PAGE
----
People put a lot of limits on themselves when it comes to dating. They may want someone who looks a certain way, who makes a certain amount of money, or who likes certain hobbies. Age is one of the biggest reasons people have for rejecting someone. There are people who only like to date people their age and won’t budge no matter what.
I confess to having a preference in this department as well. I will not date women who are more than six years younger than me or women who are more than ten years older. Years of dating experience tell me this is the right age group for me. However, I also try to be flexible. Dating is hard and if your preferences are carved in stone, you could miss out on a lot of great people. Therefore, if someone seems really fantastic I will usually waive my strict age requirements. (Though as a 36 year old, I’d never date someone less than 25 or over 50. That, I can’t see ever working, no matter how charming she may be.)
Here are my thoughts on what to consider if you decide to date significantly above or below your age:
I think the biggest challenge with dating young people is that they are not always so mature, and also they are in a different place in their life. If you are 45, can you really relate to a grad student? Do you really want to go out with them every weekend, clubbing and dancing? Will you really have a meeting of the minds? These are all things to think about and mull over carefully. I think it is particularly a bad idea to date a young person who has just come out, when you are an older person. The younger person is really not sure of herself or her sexuality at this stage, and you will wind up playing “teacher.” I think this kind of relationship only works if the younger person is extremely mature, or if the older person is slightly immature. Some of us may be 45, but act 25, and vice versa. But if the maturity levels are too different, this won’t be a relationship that succeeds in the long term.
If you are dating an older person it may work—but only if you are in your late twenties and beyond. Anything younger than that I think is just asking for trouble. As a young person in your late twenties or early thirties, you may not relate to others in your age category, and you may do better with someone older.
Whichever direction you go in, one thing you can’t worry about is what other people think. Friends, family or strangers may see fit to comment on your relationship—or even make fun of it. In the end, that doesn’t matter. All that matters ultimately is what you think of each other.
For a heterosexual couple, public displays of affection are usually no big deal. Nobody is going to get upset if they see a man and woman kissing on the street. But with gays and lesbians it’s a different story.
This is something I realized right after my first relationship. My first relationship was a heterosexual one, and back then, I never felt uncomfortable showing affection in public. But when I entered a lesbian relationship it became much more complex. I felt like all eyes were on me whenever I made any move towards my partner. Even kissing my partner in a deserted part of town by the water where no one was watching felt unsafe. After all, anybody could come upon us at any minute and discover what we were doing. And who knows what would happen then? (Yes, I do admit to being a bit paranoid.)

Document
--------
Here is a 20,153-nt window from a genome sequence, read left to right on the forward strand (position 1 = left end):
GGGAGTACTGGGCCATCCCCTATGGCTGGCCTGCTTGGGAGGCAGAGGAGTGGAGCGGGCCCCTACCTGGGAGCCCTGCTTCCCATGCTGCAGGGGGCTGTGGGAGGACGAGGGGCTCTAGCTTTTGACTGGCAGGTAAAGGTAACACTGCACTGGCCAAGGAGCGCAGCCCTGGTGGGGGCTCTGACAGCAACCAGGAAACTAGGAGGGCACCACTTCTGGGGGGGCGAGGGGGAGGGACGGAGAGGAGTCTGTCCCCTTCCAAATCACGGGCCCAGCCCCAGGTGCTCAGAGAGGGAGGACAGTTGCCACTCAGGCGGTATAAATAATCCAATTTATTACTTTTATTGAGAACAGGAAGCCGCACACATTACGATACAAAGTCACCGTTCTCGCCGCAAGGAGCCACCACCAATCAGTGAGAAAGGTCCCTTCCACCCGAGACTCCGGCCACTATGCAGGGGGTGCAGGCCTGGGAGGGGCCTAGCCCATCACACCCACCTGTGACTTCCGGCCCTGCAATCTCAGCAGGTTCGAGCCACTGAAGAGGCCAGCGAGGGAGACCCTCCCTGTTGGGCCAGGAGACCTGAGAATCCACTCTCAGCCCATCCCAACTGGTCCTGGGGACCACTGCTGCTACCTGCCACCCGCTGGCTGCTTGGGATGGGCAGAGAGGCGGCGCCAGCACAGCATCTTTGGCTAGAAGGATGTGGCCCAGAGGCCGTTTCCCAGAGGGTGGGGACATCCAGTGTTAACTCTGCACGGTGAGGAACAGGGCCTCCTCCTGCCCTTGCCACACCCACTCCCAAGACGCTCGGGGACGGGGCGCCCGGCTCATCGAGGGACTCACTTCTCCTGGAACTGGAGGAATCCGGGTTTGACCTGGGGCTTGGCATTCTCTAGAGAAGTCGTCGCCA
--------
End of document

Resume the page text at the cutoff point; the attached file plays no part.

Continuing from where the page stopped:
You may think I live in the Midwest but actually I live in New York City, and even in this liberated city, it is a very rare sight for me to see two men or two women being affectionate with each other, unless it’s at a club or other kind of gay event. Turns out it’s not just me—a lot of other gay men and women are paranoid too. And it’s understandable why: you simply never know the reaction someone is going to have. Just because you live in New York, it doesn’t mean everyone is pro-gay.
And then there are some gay people who don’t like being lovey-dovey in public, and it has nothing to do with fear. They don’t want to be put on display. They believe love is for the bedroom. That’s understandable as well. Just because you are gay doesn’t mean you are comfortable with public displays of your sexuality.
If you feel uncomfortable with public displays of affection, for whatever reason, discuss it with your partner. Don’t just reject him or her without giving a reason. That’s the worst thing you could do and will lead to major tension within your relationship.
Explain why you feel wary about it. Some gays and lesbians are afraid of public displays of affection because they’ve been harassed before while kissing a partner. If that has happened to you, tell your partner about it. It will help her to understand your fear better.
In addition, it can be a problem even if both of you like PDAs. You may not mind a public display of affection once in a while, but the girlfriend who constantly wants to grab your butt in public is a problem. She is trying to say to the world: “This is my possession and you can’t have it.” Do you really want to go out with someone like that?
Whatever you do, don’t let your partner pressure you into doing something you are uncomfortable with. Don’t let her make you feel guilty, or make you feel like it’s your duty as an activist to showcase your relationship in front of straight people. It’s not your duty to do that; it’s only your duty to be happy.
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